The Boat’s Weight
Heavier boats sit deeper in the water and provide more balance.
This is true whether you’re operating a sailing yacht or a power yacht.
The reason for this is that heavier boats have more mass.
When two objects collide, such as a boat and a wave, the one with higher mass isn’t affected as much.
The heavier your boat, the less it will be affected by larger waves. This is the major reason why larger boats do better in rough weather.
The Boat’s Condition
Your boat should be in good condition and ready for rough weather at any time.
This can be done through regular boat inspections and by adhering to the regular maintenance schedule.
A yacht owner should inspect their boat before any trip they make out onto the water.
In fact, all boat owners should be checking their boats regularly, even if they never intend to leave the docks. This is because you never know when you may have to drive your boat out of the path of a large storm or hurricane.
Some items to check are the engines, the sails, the fuel tanks, the bilge pumps, the propellers, and the rudders. You’ll also want to check the lights, the hardware, and even the hull, the deck, and the sides of the boat.
The steering components should be checked regularly as well. Cables, rudders, and keels all need to be in good working order, or you may not be able to leave when you need to.
The Yacht’s Crew
Without a doubt, the crew of the boat is the most critical factor when determining whether or not a yacht can survive bad weather, thunderstorms, and hurricanes.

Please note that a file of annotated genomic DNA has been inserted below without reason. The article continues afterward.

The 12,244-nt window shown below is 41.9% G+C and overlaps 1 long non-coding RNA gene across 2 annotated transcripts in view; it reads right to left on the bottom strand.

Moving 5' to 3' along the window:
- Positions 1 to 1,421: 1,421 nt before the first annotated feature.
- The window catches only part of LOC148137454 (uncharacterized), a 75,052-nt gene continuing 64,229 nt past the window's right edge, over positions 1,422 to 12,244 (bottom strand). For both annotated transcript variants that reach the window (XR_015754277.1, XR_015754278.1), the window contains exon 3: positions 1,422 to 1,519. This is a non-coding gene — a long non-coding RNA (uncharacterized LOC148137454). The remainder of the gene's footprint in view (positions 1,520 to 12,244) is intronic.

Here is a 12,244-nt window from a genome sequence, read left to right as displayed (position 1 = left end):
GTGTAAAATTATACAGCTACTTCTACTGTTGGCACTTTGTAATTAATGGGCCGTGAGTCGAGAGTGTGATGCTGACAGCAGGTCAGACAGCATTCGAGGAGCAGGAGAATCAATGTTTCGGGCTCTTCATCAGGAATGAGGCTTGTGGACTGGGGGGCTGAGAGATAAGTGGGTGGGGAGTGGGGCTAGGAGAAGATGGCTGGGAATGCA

A crew should be well-trained, diligent, and experienced.
The crew should also be dedicated, mentally and emotionally healthy, and unlikely to develop seasickness in rough seas. This is because even the best trained and experienced crew isn’t going to do you any good if they don’t show up, can’t handle stress, or get too sick to help manage the boat during a storm.
Ideally, you’ll know how to operate your own yacht so that you can help get you, your boat, and the rest of the crew to safety in an emergency situation like rough weather.
Even if you have a full-time crew, you should practice with your boat regularly so that your skills remain sharp.
Boat Usability and User Fatigue
As far as a boat’s construction goes, many experts believe that the most crucial component that determines whether or not a boat can survive rough weather is the boat’s actual usability.
This is because a boat with poor usability can cause user fatigue much more quickly than a boat built with user ergonomics in mind.
At the end of the day, the crew needs to be of sound mind and body to successfully navigate their way through a storm or hurricane.
They won’t be able to do this if they are too tired– or injured.
Here are 6 areas to consider when looking at a boat’s ergonomics: